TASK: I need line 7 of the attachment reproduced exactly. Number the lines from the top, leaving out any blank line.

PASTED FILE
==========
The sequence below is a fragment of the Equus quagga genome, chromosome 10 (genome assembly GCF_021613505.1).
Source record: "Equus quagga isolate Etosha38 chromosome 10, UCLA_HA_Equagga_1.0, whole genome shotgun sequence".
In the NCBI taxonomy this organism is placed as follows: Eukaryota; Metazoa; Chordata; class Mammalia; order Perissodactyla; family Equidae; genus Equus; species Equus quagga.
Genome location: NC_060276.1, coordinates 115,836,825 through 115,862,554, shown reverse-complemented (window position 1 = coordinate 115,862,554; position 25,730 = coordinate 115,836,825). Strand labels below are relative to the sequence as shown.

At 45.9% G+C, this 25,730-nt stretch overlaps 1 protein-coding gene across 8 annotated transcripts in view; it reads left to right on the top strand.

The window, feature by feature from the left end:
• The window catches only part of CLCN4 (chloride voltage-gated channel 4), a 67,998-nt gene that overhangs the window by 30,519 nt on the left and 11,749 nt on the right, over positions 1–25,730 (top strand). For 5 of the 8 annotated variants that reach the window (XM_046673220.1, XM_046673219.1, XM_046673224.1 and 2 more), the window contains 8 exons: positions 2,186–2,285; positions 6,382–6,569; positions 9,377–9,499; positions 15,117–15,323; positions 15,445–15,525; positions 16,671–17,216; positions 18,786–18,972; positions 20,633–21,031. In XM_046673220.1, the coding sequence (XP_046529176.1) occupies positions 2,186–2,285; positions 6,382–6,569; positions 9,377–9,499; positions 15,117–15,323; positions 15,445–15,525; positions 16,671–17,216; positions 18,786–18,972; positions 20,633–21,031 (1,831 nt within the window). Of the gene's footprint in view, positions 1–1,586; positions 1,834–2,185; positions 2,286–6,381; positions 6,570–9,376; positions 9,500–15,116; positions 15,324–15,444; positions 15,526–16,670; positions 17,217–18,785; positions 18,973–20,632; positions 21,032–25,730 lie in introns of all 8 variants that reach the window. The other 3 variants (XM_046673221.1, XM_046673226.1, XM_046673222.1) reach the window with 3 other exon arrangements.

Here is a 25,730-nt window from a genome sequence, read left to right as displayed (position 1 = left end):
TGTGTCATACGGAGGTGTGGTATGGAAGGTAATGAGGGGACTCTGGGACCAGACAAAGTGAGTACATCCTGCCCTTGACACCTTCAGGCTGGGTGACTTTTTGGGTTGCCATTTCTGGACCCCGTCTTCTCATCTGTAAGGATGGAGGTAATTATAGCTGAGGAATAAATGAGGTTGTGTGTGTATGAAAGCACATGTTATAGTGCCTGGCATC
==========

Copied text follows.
• The window catches only part of CLCN4 (chloride voltage-gated channel 4), a 67,998-nt gene that overhangs the window by 30,519 nt on the left and 11,749 nt on the right, over positions 1–25,730 (top strand). For 5 of the 8 annotated variants that reach the window (XM_046673220.1, XM_046673219.1, XM_046673224.1 and 2 more), the window contains 8 exons: positions 2,186–2,285; positions 6,382–6,569; positions 9,377–9,499; positions 15,117–15,323; positions 15,445–15,525; positions 16,671–17,216; positions 18,786–18,972; positions 20,633–21,031. In XM_046673220.1, the coding sequence (XP_046529176.1) occupies positions 2,186–2,285; positions 6,382–6,569; positions 9,377–9,499; positions 15,117–15,323; positions 15,445–15,525; positions 16,671–17,216; positions 18,786–18,972; positions 20,633–21,031 (1,831 nt within the window). Of the gene's footprint in view, positions 1–1,586; positions 1,834–2,185; positions 2,286–6,381; positions 6,570–9,376; positions 9,500–15,116; positions 15,324–15,444; positions 15,526–16,670; positions 17,217–18,785; positions 18,973–20,632; positions 21,032–25,730 lie in introns of all 8 variants that reach the window. The other 3 variants (XM_046673221.1, XM_046673226.1, XM_046673222.1) reach the window with 3 other exon arrangements.